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Hearts, Minds and Hearings

Author: Steven A. Cook, Hasib J. Sabbagh Senior Fellow for Middle Eastern Studies
July 6, 2004
The New York Times

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With the transfer of political authority to the Iraqi interim government now complete, the Bush administration should focus its attention on promoting democracy in Iraq and elsewhere in the Middle East. One of the most effective ways in which the United States can pursue this goal is to transform Washington's Arab satellite news channel, Al Hurra, into a kind of C-Span for the Arab world.

It would be difficult for the new channel to broadcast hearings and meetings of Arab and Middle Eastern governments, at least initially. It could begin, however, with programming that has already proved its attraction to Middle Eastern audiences: the workings of the United States government.

On May 7, after revelations about torture at Abu Ghraib prison, Al Hurra broadcast Donald Rumsfeld's testimony before the Senate Armed Services Committee to the Arab world. The spectacle of the secretary of defense of the United States answering questions from elected legislators about the conduct of American soldiers transfixed many Arabs.

After all, many leaders in the Middle East are unelected and unaccountable, and most Arabs have never seen a senior government official called to account. If America's Arab satellite news channel broadcast Arabic translations of United States government hearings, as well as other aspects of the American political system, it would go a long way toward promoting democratic principles in the Middle East.

Started in February with United States money, Al Hurra is an important component of Washington's effort to improve America's image in the Arab world and to counter misinformation about America that is routinely broadcast on Al Jazeera, Al Arabiya and other satellite stations based in the Middle East. These goals are admirable, and Al Hurra's journalists are talented, but the channel still suffers from a credibility problem.

Hostility toward the United States -- over its support for Israel, occupation of Iraq, abuse of prisoners at Abu Ghraib or for other reasons -- is endemic in the Arab world. As a result, Arabs routinely dismiss Al Hurra as propaganda. Although the evidence is thus far anecdotal, across the Middle East Al Hurra's programming is perceived as little better, though slicker, than the standard fare of state-owned Arab channels.

Al Hurra should not be a simple retransmission of C-Span, though. Live coverage of House floor votes on scintillating topics like the reauthorization of the federal transportation bill would not translate very well in the Arab world. Over time, perhaps, the station could gain permission to broadcast important government proceedings in the Middle East. In the meantime, showing the American government at work would reap benefits in several ways.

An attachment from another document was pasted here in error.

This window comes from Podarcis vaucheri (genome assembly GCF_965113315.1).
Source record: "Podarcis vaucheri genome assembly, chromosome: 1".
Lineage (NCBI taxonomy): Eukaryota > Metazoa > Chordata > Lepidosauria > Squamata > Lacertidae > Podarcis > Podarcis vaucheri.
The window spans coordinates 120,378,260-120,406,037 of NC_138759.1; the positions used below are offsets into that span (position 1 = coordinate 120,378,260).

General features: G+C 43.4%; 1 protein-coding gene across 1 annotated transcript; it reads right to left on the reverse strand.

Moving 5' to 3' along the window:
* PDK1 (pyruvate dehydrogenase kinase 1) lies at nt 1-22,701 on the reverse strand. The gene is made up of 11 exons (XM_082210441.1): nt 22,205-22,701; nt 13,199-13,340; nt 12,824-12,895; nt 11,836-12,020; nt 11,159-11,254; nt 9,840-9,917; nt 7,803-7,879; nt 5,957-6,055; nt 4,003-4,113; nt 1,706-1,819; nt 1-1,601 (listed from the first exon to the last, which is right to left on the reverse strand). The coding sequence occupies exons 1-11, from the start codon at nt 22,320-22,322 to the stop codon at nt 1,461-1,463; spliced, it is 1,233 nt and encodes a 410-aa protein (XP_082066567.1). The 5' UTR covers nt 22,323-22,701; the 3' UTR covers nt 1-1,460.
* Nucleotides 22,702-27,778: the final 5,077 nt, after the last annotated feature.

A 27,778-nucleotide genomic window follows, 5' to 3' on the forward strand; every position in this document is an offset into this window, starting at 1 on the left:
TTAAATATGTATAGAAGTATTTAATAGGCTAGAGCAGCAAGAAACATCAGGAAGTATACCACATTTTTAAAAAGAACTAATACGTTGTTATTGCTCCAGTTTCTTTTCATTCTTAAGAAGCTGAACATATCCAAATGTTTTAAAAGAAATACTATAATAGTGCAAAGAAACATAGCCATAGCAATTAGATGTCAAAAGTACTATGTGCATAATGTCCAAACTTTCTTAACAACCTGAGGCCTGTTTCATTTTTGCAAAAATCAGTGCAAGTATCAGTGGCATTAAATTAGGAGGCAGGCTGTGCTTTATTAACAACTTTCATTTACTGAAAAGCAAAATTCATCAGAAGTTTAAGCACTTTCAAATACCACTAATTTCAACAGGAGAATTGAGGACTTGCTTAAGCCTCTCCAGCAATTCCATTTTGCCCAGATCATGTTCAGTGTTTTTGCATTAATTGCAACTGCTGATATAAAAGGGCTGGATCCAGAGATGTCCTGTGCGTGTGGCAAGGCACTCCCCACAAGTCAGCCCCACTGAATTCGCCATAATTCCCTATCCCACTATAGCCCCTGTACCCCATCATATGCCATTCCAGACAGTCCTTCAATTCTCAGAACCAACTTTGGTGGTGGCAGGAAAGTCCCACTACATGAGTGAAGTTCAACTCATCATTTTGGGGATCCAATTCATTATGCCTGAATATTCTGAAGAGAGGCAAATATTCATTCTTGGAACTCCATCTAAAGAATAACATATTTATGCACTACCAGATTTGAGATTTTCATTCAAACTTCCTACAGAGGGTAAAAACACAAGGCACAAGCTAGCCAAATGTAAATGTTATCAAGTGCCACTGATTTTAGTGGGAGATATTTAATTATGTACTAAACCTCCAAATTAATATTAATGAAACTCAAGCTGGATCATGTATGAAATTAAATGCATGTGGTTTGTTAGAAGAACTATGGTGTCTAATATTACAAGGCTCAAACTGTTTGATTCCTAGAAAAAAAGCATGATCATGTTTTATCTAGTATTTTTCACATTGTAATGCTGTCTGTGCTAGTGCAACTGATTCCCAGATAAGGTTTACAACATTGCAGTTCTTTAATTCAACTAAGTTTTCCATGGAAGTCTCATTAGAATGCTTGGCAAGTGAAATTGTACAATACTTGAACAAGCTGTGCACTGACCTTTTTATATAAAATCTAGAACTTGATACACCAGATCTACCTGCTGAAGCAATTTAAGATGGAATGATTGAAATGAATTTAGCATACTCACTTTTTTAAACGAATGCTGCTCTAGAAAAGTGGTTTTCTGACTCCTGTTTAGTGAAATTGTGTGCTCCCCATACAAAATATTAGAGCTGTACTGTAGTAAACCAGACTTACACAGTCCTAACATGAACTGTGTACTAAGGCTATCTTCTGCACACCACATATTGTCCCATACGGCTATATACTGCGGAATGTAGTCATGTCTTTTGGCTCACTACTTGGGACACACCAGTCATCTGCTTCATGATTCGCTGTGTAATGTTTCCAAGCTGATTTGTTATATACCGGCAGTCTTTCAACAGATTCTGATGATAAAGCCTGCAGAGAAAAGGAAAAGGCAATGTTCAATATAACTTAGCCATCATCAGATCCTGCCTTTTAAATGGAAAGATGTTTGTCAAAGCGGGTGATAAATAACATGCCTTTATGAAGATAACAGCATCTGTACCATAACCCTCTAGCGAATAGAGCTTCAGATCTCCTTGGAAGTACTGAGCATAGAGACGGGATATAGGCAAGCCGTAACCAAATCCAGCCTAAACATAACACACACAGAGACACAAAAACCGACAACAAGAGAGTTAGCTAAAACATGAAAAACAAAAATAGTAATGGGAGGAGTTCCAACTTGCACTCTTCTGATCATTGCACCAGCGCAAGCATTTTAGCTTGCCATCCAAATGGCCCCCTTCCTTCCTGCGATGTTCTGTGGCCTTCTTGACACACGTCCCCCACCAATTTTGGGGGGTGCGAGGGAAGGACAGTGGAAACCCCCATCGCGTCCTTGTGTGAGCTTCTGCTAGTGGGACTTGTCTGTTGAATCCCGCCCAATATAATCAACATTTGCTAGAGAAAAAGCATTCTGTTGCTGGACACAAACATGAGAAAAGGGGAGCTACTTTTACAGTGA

Televised debates over the budget, testimony by high-ranking government officials and candidate stump speeches would give Arabs a living-room view of the democratic process. For all the diplomatic, economic and military links between Washington and Arab capitals, the American political system remains a mystery to the vast majority of Arabs.

The new version of Al Hurra could also provide a vantage point for people from Morocco to the Persian Gulf to observe both the best and worst aspects of America's political process, helping to counter many of the prevailing myths and conspiracy theories about how American policy is developed and articulated.

From an American standpoint, the unfiltered content would help insulate Washington against charges of peddling propaganda. And perhaps most important, the channel would provide a standard against which Arabs could measure their own political systems -- which are notable for their distinct lack of transparency and accountability.

In its current form, Al Hurra simply cannot compete with Al Jazeera and Al Arabiya. In format if not content, Al Hurra represents more of the same in an increasingly saturated Arab satellite news market. In contrast, a C-Span for the Arab world would be an effective way of improving America's image and promoting reform in the Middle East.

The Bush administration's rhetorical emphasis on democratization in the Middle East is a welcome change in policy. Yet the administration's initiatives to encourage political liberalization is not new. Good governance programs and microfinance loans to the poor are important, but their collective effect on the authoritarian politics of the Middle East over the last decade has been limited.

Change will come slowly, of course. But broadcasting the spectacle of American politics could help spread to the Arab world the principles, practices and spirit of American democracy.

Steven A. Cook is a fellow at the Council on Foreign Relations.

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